Accounting for inventory

Accounting for inventory involves different items like accounting for purchase, accounting for work in process, accounting for finished goods etc. Let’s go through each of these accounting concepts to clear the doubts and enhance understanding.

Accounting for purchase

Accounting for the purchase of raw material or finished goods is more or less similar. The following journal entry is posted in the books for the purchase of inventory.

Trade payable/cash XXX

The debit impact of the entry is recording for the purchases. It’s recorded in the balance sheet. It may be recorded as raw material/finished goods depending on the nature of purchase. Further, it should be noted that once you make payment for the credit purchase, the trade payable is removed from the books.

Accounting for work in process (Manufacturing perspective)

Once raw material is processed in the production facility, the books are credited for the raw material and debited for the work in process, it can be shown as the following journal entry.

Work in processXXX 
Raw material XXX

The debit impact of the transaction is that work in process is recorded as the material has moved from the warehouse to the production facility. On the other hand, the credit impact shows that raw material has been consumed and converted to work in process. However, once the production process is completed, the following journal entries are posted.

Finished goodsXXX 
Work in process XXX

The debit impact of the transaction is that finished goods are recorded in the books as the material has been converted into finished goods. On the other hand, credit impact removed work in process as it was a temporary account (process).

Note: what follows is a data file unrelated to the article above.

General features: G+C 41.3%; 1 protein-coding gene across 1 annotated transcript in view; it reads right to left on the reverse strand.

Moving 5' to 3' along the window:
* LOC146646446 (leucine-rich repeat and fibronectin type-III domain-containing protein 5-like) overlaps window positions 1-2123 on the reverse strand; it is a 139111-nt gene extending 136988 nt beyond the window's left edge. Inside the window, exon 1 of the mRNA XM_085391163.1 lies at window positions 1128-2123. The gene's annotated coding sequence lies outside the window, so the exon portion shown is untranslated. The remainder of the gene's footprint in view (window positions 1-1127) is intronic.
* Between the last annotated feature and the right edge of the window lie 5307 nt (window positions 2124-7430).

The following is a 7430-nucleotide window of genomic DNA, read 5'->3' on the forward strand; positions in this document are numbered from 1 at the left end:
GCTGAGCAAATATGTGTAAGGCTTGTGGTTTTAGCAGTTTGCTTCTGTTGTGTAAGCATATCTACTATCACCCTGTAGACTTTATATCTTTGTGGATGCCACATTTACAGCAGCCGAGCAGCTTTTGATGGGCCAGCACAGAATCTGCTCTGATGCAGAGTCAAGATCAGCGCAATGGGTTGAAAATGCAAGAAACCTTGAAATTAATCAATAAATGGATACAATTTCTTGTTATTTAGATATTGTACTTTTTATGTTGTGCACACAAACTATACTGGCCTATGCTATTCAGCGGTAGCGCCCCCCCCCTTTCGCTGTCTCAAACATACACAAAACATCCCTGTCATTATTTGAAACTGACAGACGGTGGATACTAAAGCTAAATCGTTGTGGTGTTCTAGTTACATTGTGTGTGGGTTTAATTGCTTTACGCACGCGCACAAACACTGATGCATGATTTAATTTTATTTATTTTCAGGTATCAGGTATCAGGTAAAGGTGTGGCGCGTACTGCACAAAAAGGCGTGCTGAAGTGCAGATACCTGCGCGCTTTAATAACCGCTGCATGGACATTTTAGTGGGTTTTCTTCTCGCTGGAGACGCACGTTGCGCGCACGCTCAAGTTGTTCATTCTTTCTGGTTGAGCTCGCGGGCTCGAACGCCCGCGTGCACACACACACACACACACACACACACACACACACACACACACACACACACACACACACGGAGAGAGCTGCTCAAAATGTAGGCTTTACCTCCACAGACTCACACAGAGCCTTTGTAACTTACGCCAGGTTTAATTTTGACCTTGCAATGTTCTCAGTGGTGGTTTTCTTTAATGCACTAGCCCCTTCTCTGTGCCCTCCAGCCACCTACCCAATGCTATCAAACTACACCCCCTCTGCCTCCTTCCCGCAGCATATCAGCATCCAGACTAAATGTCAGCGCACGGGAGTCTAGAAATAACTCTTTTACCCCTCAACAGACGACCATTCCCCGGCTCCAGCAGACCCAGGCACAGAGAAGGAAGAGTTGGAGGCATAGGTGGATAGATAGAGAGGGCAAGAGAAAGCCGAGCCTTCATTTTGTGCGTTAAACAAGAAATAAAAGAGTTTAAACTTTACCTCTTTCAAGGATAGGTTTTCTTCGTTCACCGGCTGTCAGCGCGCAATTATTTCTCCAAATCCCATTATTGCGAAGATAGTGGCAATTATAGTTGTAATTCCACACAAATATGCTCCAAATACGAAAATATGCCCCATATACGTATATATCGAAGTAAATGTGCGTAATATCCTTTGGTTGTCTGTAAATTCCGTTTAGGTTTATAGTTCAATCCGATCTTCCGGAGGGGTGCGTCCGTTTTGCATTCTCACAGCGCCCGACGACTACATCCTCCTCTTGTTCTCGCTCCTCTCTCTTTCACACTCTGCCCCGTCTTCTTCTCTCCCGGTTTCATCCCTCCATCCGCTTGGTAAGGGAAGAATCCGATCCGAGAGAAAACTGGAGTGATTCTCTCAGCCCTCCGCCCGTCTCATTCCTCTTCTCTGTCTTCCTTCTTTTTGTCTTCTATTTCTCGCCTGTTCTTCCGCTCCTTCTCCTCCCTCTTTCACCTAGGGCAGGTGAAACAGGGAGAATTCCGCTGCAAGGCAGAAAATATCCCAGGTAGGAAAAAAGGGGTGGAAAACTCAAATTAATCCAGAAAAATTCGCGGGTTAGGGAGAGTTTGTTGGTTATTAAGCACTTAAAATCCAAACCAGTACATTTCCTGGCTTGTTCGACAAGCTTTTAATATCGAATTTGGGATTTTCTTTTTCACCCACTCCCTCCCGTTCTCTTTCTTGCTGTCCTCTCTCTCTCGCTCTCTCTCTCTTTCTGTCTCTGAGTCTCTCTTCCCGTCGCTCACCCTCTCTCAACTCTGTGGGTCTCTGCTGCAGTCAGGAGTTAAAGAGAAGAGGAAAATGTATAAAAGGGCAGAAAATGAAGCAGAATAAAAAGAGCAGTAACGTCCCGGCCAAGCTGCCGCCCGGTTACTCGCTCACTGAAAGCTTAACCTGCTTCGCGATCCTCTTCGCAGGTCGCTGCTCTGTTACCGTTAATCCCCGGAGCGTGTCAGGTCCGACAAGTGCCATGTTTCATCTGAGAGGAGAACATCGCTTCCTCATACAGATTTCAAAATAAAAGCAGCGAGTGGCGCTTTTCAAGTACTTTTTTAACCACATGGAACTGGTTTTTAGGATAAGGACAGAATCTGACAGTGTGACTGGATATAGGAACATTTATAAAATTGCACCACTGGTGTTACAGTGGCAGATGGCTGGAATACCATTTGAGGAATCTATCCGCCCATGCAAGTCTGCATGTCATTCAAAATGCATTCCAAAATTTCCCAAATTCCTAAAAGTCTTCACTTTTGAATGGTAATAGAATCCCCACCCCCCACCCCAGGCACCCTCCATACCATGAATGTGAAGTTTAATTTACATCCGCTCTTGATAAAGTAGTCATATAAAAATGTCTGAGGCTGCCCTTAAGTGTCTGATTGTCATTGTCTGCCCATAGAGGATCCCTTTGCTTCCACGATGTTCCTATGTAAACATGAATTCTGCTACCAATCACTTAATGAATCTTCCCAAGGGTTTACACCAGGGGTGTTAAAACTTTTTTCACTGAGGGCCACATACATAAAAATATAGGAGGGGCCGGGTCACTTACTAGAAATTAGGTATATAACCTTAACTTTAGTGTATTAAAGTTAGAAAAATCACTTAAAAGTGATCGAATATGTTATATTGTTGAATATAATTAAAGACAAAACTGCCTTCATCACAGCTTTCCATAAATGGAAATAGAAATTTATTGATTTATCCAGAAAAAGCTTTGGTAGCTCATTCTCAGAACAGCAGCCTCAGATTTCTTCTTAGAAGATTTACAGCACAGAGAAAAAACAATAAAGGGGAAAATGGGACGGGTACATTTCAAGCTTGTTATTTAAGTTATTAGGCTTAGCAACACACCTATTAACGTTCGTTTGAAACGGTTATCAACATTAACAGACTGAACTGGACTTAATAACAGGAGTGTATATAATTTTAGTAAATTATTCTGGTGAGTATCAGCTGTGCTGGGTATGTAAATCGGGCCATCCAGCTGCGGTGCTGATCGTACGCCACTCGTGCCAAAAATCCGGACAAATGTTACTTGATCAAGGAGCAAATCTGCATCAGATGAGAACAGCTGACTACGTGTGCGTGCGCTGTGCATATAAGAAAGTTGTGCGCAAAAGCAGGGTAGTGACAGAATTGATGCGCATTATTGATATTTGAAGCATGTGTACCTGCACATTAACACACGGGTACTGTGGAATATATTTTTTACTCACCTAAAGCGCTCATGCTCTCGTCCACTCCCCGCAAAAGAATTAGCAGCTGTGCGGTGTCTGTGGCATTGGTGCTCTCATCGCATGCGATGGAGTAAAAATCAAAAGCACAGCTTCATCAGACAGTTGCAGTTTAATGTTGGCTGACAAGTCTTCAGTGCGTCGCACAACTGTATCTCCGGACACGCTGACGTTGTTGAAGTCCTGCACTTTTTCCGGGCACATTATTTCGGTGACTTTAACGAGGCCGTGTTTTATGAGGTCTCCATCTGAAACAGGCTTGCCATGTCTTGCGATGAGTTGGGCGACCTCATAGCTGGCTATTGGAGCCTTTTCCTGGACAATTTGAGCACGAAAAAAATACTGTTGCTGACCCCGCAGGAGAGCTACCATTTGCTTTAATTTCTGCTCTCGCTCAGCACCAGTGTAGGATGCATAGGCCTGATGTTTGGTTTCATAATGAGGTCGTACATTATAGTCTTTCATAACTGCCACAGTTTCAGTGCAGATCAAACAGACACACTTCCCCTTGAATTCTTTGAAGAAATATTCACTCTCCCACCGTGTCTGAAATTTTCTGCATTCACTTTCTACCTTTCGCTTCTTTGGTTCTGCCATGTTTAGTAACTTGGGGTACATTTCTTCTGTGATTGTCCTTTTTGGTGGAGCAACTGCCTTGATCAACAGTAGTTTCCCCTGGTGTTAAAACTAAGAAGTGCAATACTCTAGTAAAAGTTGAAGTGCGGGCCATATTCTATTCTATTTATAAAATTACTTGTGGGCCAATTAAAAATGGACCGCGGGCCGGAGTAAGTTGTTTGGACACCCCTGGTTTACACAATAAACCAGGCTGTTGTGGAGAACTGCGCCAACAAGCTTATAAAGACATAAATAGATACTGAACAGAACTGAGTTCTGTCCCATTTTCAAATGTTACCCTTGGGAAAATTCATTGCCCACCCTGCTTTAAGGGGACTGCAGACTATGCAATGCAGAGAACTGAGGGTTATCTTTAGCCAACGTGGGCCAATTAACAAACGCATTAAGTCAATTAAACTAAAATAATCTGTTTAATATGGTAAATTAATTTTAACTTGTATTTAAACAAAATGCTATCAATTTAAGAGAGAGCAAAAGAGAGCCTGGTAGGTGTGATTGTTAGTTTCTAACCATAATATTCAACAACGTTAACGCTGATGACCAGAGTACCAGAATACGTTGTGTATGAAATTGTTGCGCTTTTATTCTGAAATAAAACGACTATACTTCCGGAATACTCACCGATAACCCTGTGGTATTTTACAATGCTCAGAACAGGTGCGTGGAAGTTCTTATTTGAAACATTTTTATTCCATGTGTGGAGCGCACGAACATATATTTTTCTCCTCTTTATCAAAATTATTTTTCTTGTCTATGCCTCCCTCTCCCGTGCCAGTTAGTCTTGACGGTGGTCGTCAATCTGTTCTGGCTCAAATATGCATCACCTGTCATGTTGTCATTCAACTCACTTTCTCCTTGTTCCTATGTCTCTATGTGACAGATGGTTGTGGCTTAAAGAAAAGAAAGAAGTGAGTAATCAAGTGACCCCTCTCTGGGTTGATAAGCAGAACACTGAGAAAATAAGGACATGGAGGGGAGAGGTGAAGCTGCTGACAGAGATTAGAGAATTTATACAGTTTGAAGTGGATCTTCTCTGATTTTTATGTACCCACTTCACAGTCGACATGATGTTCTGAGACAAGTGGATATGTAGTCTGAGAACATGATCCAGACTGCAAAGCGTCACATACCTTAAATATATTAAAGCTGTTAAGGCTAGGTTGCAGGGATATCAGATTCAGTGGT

If an inventory is sold, the business records sales against receivables. However, if the inventory gets old, there is a need to check valuation. At this time, it’s important to note that financial reporting standards require businesses to test valuation at the end of each reporting period.

Also read, Accounting for sales.

Accounting for NRV and inventory provision

NRV test is performed at the end of the year to assess the need for the provision. For instance, if there is obsolete/old inventory, the net realizable value needs to be checked. Let’s understand what is NRV testing.

NRV testing states that inventory should be valued lower of the cost and net realizable value. Cost is the amount incurred in purchasing some inventory. On the other hand, realizable value is the cash that can be received by selling the inventory after incurring the cost of selling. For instance, the cost of an inventory amounts to $50 and its expected selling price is $45. And the cost of selling amounts to $10. In this case, the NRV can be calculated as follows.

NRV = Expected selling price – cost of selling

NRV = $45 – $10

NRV = $35

Now, we need to compare NRV with the cost. The NRV amounts to $35 and the cost amounts to $50. So, we need to select a lower of cost and NRV that is $35. In other words, it’s a method of valuation for the inventory that follows prudence concept.


Accounting for inventory starts from the purchase of the raw material. The entry for purchase is straightforward like debit of purchases and credit for the payable/cash. Once inventory is processed, raw material is converted into finished goods. On the sale of finished goods, the sale/cost of sales/profit/loss is recorded.

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